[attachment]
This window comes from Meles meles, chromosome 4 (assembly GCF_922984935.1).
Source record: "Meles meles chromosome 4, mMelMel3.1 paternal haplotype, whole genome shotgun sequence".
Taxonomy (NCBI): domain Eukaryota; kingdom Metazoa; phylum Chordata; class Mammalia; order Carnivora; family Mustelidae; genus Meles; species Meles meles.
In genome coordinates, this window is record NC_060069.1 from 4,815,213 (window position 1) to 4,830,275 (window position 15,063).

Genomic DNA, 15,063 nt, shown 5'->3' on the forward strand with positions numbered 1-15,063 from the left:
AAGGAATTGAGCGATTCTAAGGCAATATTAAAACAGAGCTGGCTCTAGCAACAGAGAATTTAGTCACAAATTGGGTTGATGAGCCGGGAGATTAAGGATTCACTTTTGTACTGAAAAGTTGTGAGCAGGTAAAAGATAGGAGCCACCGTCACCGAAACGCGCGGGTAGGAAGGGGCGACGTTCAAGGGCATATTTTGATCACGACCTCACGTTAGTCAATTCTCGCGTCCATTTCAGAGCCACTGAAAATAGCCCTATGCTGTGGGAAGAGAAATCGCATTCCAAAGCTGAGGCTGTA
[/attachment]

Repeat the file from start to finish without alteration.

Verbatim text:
This window comes from Meles meles, chromosome 4 (assembly GCF_922984935.1).
Source record: "Meles meles chromosome 4, mMelMel3.1 paternal haplotype, whole genome shotgun sequence".
Taxonomy (NCBI): domain Eukaryota; kingdom Metazoa; phylum Chordata; class Mammalia; order Carnivora; family Mustelidae; genus Meles; species Meles meles.
In genome coordinates, this window is record NC_060069.1 from 4,815,213 (window position 1) to 4,830,275 (window position 15,063).

Genomic DNA, 15,063 nt, shown 5'->3' on the forward strand with positions numbered 1-15,063 from the left:
AAGGAATTGAGCGATTCTAAGGCAATATTAAAACAGAGCTGGCTCTAGCAACAGAGAATTTAGTCACAAATTGGGTTGATGAGCCGGGAGATTAAGGATTCACTTTTGTACTGAAAAGTTGTGAGCAGGTAAAAGATAGGAGCCACCGTCACCGAAACGCGCGGGTAGGAAGGGGCGACGTTCAAGGGCATATTTTGATCACGACCTCACGTTAGTCAATTCTCGCGTCCATTTCAGAGCCACTGAAAATAGCCCTATGCTGTGGGAAGAGAAATCGCATTCCAAAGCTGAGGCTGTA